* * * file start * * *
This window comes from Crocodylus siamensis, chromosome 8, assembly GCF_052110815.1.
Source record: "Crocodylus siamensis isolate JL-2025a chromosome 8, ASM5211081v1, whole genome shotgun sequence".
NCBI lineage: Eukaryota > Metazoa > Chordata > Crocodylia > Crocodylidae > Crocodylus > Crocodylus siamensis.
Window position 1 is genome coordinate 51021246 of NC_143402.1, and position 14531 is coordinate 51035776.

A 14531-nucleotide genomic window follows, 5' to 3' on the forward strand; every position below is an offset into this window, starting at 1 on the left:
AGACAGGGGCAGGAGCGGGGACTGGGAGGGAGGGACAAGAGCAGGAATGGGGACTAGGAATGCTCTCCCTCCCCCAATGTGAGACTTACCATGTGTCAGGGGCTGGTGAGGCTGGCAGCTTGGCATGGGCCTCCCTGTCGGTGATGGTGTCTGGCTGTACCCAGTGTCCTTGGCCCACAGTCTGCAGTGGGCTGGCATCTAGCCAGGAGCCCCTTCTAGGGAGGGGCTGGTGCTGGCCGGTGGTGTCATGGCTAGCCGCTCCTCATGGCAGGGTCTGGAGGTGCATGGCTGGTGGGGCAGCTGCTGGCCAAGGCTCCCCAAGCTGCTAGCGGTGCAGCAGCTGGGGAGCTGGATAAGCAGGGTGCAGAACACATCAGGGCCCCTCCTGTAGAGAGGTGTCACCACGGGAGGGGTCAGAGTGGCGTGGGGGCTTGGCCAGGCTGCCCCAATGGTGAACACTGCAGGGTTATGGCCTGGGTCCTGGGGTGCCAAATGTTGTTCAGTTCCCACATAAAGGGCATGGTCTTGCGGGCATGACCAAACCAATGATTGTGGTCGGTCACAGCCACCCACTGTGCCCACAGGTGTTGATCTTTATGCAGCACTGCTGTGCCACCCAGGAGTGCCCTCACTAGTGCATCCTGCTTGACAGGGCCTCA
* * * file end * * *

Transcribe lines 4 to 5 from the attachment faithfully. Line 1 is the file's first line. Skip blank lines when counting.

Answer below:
Window position 1 is genome coordinate 51021246 of NC_143402.1, and position 14531 is coordinate 51035776.

A 14531-nucleotide genomic window follows, 5' to 3' on the forward strand; every position below is an offset into this window, starting at 1 on the left: